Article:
Response to the NZ Labour Party’s discussion paper The Future of Work: how technology is impacting on work

Posted By TEU on Jan 18, 2016 |


 

18 January 2016

The Future of Work: how technology is impacting on work

The Tertiary Education Union Te Hautū Kahurangi o Aotearoa welcomes this opportunity to respond to the New Zealand Labour Party’s discussion paper “The Future of Work: how technology is impacting on work”.

TEU is the largest union and professional association representing academic and general staff in the tertiary education sector (in universities, institutes of technology/polytechnics, wānanga, private training establishments, and REAPs). TEU members experience the impact of technology on work on a daily basis. Whether they are working to support students through the enrolment and course confirmation process, monitoring equipment supply levels, or developing an online programme in their discipline or field, TEU members are fully engaged with the digital and technological revolution. As staff working in tertiary education, TEU members are also uniquely placed to research, evaluate and critique significant social and economic changes such as the digital and technological revolution. It is in this context that we make our general comments about this discussion paper.

Addressing the gaps in the development of digital technology

Like the authors of this paper, we have concerns about the lack of a comprehensive “roadmap for our digital future”. TEU members have already experienced the impact of rapid advances in digital technologies without always the necessary support to adapt to these changes (for example the introduction of online delivery). Therefore we support proposals to develop a roadmap as a priority.

There are a number of issues and ideas raised in the discussion paper; we intend to confine our comments to highlighting impacts in the tertiary education sector, potential positive and negative impacts for workers generally, the digital divide, and the role government should play in regulating digital technology, including the role workers should have in this process.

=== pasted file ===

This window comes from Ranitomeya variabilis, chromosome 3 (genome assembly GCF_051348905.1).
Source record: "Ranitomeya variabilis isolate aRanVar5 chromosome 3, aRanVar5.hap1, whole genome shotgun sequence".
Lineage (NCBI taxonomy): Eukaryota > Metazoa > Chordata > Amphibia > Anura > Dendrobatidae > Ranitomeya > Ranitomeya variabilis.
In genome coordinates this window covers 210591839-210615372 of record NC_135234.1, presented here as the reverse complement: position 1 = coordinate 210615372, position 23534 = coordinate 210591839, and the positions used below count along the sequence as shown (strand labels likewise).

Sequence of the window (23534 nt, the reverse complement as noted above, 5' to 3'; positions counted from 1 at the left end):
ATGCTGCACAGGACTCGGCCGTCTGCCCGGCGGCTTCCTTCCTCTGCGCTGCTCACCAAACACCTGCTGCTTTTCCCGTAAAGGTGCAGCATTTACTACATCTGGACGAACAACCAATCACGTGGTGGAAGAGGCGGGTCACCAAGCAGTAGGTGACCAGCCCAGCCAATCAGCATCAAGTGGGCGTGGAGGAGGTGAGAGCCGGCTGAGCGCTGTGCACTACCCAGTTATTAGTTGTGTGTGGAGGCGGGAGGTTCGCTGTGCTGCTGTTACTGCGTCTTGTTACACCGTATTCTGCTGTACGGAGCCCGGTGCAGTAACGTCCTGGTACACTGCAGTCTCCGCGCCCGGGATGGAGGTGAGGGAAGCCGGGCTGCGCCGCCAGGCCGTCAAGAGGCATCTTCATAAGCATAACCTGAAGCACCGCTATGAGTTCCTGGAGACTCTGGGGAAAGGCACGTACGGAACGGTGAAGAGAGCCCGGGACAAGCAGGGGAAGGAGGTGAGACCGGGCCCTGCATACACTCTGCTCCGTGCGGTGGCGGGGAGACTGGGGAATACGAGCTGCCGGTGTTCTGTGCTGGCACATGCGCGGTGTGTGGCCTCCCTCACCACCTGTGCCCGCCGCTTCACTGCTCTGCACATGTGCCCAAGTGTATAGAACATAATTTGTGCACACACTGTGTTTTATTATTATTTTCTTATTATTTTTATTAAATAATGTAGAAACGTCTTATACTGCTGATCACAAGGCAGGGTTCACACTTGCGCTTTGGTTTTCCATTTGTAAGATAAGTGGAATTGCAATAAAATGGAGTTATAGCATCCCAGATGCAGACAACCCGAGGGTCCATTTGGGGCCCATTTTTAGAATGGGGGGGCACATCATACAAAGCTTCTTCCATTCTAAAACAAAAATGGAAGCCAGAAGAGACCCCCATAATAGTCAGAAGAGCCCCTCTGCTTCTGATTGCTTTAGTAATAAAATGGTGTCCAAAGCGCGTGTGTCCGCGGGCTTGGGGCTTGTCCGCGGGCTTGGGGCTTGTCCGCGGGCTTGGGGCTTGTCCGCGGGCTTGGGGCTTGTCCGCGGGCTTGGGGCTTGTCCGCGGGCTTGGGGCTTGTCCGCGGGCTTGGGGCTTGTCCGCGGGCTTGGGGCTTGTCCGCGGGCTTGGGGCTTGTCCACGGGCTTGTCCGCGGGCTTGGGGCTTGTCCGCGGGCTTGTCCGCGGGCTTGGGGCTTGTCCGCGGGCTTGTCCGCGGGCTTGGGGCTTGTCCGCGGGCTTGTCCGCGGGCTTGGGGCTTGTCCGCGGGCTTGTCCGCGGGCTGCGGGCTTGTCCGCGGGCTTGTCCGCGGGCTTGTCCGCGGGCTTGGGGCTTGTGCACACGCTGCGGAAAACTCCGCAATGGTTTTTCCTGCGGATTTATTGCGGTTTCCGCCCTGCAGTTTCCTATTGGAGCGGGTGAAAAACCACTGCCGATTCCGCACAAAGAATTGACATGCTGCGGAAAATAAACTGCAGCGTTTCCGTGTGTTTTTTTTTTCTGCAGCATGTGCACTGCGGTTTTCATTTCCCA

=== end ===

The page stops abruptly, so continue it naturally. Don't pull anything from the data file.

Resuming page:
Impacts in the tertiary education sector

Rapid advances in digital technology have provided significant benefits for staff and students in the tertiary education sector. Access to new tools for communication in lecture theatres, workshops and other teaching spaces have offered exciting new ways to present ideas and information. Streamlined administrative systems, enhancements to library services and other institutional services mean improved services for students and staff.

However significant issues have also emerged. The advent of online provision for many courses and programmes has created challenges for academic staff in terms of managing expectations about being available to students 24 hours a day, seven days a week. The effort involved in preparing course material for online provision has not always been recognised, leading to workload issues for academic and general staff. The openness of the internet also poses some challenges with regard to academic freedom, copyright, intellectual and cultural property and plagiarism.

More recently, TEU members have experienced the ‘hard edge’ of the digital revolution, including recent proposals to outsource some student support services (Unitec) and countless reviews and restructurings where job losses as a direct result of greater automation of systems and processes are a common result. Members are also fighting to ensure that face-to-face teaching and learning opportunities remain at the centre of tertiary education, whilst also recognising that a mix of delivery modes assists in enhancing access.